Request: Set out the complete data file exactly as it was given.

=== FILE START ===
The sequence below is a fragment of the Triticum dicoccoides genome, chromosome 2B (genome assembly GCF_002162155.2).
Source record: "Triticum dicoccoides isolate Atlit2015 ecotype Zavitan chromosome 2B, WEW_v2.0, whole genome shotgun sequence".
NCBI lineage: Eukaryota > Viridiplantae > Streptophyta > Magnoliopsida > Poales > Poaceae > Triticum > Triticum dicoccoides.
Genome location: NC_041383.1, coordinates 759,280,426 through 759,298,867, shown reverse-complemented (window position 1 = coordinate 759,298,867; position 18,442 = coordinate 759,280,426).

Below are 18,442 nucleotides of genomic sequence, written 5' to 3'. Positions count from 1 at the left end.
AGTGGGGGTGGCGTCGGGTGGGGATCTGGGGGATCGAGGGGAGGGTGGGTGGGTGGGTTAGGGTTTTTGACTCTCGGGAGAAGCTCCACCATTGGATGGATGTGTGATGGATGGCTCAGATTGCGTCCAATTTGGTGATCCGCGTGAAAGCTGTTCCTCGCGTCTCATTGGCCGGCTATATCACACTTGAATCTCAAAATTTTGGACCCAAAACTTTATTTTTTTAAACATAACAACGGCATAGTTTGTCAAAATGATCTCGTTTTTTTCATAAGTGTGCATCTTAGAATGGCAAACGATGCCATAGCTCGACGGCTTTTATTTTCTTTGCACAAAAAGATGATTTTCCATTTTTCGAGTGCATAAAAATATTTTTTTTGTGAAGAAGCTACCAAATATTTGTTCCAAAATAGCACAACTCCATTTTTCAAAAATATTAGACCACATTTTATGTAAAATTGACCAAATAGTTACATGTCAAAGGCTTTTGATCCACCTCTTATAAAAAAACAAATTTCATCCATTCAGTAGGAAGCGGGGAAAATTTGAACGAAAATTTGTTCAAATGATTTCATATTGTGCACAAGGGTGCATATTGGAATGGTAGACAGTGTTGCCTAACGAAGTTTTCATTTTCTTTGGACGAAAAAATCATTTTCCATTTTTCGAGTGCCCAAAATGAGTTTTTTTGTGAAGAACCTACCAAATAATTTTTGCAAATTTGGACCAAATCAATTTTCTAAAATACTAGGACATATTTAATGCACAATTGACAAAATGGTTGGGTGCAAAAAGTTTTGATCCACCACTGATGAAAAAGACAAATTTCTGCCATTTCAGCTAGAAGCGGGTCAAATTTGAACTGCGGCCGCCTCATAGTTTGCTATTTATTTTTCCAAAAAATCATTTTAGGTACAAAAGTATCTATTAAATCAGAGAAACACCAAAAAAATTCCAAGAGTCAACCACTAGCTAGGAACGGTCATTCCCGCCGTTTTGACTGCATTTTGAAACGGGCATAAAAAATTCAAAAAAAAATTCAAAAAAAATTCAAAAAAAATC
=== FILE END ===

The sequence below is a fragment of the Triticum dicoccoides genome, chromosome 2B (genome assembly GCF_002162155.2).
Source record: "Triticum dicoccoides isolate Atlit2015 ecotype Zavitan chromosome 2B, WEW_v2.0, whole genome shotgun sequence".
NCBI lineage: Eukaryota > Viridiplantae > Streptophyta > Magnoliopsida > Poales > Poaceae > Triticum > Triticum dicoccoides.
Genome location: NC_041383.1, coordinates 759,280,426 through 759,298,867, shown reverse-complemented (window position 1 = coordinate 759,298,867; position 18,442 = coordinate 759,280,426).

Below are 18,442 nucleotides of genomic sequence, written 5' to 3'. Positions count from 1 at the left end.
AGTGGGGGTGGCGTCGGGTGGGGATCTGGGGGATCGAGGGGAGGGTGGGTGGGTGGGTTAGGGTTTTTGACTCTCGGGAGAAGCTCCACCATTGGATGGATGTGTGATGGATGGCTCAGATTGCGTCCAATTTGGTGATCCGCGTGAAAGCTGTTCCTCGCGTCTCATTGGCCGGCTATATCACACTTGAATCTCAAAATTTTGGACCCAAAACTTTATTTTTTTAAACATAACAACGGCATAGTTTGTCAAAATGATCTCGTTTTTTTCATAAGTGTGCATCTTAGAATGGCAAACGATGCCATAGCTCGACGGCTTTTATTTTCTTTGCACAAAAAGATGATTTTCCATTTTTCGAGTGCATAAAAATATTTTTTTTGTGAAGAAGCTACCAAATATTTGTTCCAAAATAGCACAACTCCATTTTTCAAAAATATTAGACCACATTTTATGTAAAATTGACCAAATAGTTACATGTCAAAGGCTTTTGATCCACCTCTTATAAAAAAACAAATTTCATCCATTCAGTAGGAAGCGGGGAAAATTTGAACGAAAATTTGTTCAAATGATTTCATATTGTGCACAAGGGTGCATATTGGAATGGTAGACAGTGTTGCCTAACGAAGTTTTCATTTTCTTTGGACGAAAAAATCATTTTCCATTTTTCGAGTGCCCAAAATGAGTTTTTTTGTGAAGAACCTACCAAATAATTTTTGCAAATTTGGACCAAATCAATTTTCTAAAATACTAGGACATATTTAATGCACAATTGACAAAATGGTTGGGTGCAAAAAGTTTTGATCCACCACTGATGAAAAAGACAAATTTCTGCCATTTCAGCTAGAAGCGGGTCAAATTTGAACTGCGGCCGCCTCATAGTTTGCTATTTATTTTTCCAAAAAATCATTTTAGGTACAAAAGTATCTATTAAATCAGAGAAACACCAAAAAAATTCCAAGAGTCAACCACTAGCTAGGAACGGTCATTCCCGCCGTTTTGACTGCATTTTGAAACGGGCATAAAAAATTCAAAAAAAAATTCAAAAAAAATTCAAAAAAAATC